But as truck and SUV manufacturers cash in on the big wheel craze, retailers needn't remain on the sidelines of the $6.3 billion aftermarket business in tires, wheels and suspension products and brakes.
The Specialty Equipment Market Association said that market represented nearly one of every four dollars spent in 2001 on consumer cars, trucks and SUVs.
When he ran successful used car and truck sales operations, Mr. Bomar became a believer in the power of custom wheels and tires. When he first started out, he had cars and trucks that sat unsold for 30 days. When he installed a set of custom wheels and tires, the slow movers would sell in a day or two—occasionally as fast as 30 minutes.
So Mr. Bomar devised his own Texas two-step: Put aftermarket wheels and tires on roughly half his inventory (about 30 vehicles) and add a “mild custom” paint job or lower the vehicle.
“It's the first thing I would do,” he said. “I had to make my products different. Anybody can buy a Plain-Jane vehicle. I fix the vehicle up the way I would want it to look if I were buying it.”
He started out buying used tire-and-wheel packages for between $350 and $400 from Tire and Wheel Connection in Houston. In about two years, he had bought so many that used sets became hard to find.
Praising Tire and Wheel Connection for its service, he said he switched to using new goods. Eventually, he was buying $20,000 worth of wheels and tires a month.
He still remembers, half-awed, one set of gold-tinted wheels that became the proverbial golden goose. “I had a set of 18x10 Colorado Custom wheels that generated over $20,000 in profits over about four years,” Mr. Bomar said.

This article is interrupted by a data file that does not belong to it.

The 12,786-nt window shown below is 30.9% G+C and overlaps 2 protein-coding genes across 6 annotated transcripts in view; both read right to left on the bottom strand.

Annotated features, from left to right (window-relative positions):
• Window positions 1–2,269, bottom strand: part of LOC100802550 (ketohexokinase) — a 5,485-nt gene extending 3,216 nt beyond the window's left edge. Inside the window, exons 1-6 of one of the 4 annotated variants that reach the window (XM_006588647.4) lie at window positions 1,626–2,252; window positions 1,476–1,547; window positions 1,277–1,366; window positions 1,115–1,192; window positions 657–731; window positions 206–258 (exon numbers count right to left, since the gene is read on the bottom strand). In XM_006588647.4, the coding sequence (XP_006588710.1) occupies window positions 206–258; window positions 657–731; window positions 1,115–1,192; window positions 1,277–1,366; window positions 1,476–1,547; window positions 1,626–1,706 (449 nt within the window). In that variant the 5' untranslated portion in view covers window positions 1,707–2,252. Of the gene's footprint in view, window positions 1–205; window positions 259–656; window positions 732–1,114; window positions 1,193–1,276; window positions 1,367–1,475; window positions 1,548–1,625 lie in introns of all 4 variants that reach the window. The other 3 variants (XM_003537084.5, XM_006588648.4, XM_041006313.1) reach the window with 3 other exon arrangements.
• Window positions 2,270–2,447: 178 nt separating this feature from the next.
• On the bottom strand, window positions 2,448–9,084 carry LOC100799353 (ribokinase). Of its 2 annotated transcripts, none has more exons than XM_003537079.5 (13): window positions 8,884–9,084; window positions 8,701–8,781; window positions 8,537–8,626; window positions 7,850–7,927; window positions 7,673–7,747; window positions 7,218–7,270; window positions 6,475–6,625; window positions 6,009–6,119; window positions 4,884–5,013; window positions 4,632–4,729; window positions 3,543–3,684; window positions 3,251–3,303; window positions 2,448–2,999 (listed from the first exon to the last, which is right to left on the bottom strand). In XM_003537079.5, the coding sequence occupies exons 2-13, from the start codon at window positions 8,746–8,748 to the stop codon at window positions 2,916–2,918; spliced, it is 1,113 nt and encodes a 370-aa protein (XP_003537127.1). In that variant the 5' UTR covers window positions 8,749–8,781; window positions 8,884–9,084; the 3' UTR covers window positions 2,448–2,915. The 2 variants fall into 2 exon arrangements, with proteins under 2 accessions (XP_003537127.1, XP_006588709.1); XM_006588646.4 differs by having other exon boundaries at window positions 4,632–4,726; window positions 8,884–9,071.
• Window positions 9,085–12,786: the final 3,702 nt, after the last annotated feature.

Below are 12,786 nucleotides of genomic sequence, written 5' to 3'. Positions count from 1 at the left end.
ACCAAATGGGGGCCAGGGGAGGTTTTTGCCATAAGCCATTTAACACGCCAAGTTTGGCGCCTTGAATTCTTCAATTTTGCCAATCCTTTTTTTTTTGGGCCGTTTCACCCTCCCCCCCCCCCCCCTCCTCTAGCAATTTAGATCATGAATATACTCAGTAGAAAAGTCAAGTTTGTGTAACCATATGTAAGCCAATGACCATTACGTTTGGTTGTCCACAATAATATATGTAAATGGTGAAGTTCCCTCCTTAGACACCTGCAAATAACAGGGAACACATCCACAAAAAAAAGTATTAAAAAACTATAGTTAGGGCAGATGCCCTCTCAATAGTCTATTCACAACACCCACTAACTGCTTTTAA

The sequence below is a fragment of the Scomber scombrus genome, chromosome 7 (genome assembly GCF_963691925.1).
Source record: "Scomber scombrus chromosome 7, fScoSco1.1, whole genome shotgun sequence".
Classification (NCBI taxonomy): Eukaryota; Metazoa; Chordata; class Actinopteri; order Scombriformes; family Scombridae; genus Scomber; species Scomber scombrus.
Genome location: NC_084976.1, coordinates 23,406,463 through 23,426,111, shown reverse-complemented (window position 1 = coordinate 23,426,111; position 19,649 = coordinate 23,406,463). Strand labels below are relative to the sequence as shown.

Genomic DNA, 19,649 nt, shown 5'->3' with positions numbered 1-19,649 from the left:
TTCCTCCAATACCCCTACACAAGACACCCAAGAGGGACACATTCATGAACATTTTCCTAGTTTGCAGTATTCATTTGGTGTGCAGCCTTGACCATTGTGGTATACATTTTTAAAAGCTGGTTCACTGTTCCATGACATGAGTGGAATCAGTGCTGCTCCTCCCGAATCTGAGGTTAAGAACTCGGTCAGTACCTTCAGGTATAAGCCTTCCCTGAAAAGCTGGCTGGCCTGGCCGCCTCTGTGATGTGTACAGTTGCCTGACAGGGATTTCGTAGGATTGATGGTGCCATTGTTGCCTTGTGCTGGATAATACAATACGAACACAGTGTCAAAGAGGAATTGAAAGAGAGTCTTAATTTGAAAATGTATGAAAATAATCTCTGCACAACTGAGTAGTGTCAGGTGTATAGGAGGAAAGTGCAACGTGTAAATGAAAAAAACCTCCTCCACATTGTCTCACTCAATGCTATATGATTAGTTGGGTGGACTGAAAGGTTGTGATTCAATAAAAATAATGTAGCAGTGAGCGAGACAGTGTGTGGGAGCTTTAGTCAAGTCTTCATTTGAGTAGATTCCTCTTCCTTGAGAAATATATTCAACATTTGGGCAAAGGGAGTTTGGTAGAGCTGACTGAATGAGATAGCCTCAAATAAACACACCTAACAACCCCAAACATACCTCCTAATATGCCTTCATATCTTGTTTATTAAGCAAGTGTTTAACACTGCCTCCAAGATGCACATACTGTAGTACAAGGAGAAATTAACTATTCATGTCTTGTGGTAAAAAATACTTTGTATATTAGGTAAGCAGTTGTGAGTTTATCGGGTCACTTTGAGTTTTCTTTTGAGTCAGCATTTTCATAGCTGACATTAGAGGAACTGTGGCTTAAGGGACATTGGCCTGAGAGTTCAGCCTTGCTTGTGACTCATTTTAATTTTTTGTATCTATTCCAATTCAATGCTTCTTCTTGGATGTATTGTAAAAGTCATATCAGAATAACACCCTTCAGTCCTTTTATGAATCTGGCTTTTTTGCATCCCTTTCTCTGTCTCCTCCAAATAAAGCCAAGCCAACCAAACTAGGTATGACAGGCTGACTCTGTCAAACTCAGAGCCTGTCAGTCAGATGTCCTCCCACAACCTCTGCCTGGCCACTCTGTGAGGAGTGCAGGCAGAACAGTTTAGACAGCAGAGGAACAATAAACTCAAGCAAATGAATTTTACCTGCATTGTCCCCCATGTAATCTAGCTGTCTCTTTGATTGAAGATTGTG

He would put them on a truck, and people would buy the vehicle, but not want to spend $4,000 extra for the wheels. Or buy the vehicle with the wheels and several months later bring the truck back, claiming they could no longer afford the payments. The vehicle would be resold.
A 1998 extended cab step-side pickup is illustrative. Mr. Bomar paid $17,500 for the Chevrolet, spent $3,600 adding wheels and tires, lowered the truck 2 inches in front and 4 inches in back, and installed a wood-grain interior kit. Total outlay: $21,100.
“I sold the car almost immediately for $28,000,” he said.
Mr. Bomar said one of his strongest selling points was telling this to prospective buyers: “You can buy a vehicle that's stock and spend another $6,000 or you can buy from me and have the bank finance the whole thing. And this way, you know the wheels and tires work with the truck. If you go out and buy them afterward, you can't return them.”
Hispanics are good customers, Mr. Bomar added. “Most of them are construction workers. The kids want the 20-, 22- and 24-inch look. But you take the older gentleman—he wants the custom look, but needs something he can drive to the work site and not worry about blowing out the tire.
“They often have one or two sons working with them. They want a customized truck and they all pitch in. When that truck's paid for, they buy another one and Dad helps. They help each other,” Mr. Bomar said. “Honestly, it's like the way things used to be. As the rest of us have become more independent, I'm sorry to see that sort of thing fall by the wayside.”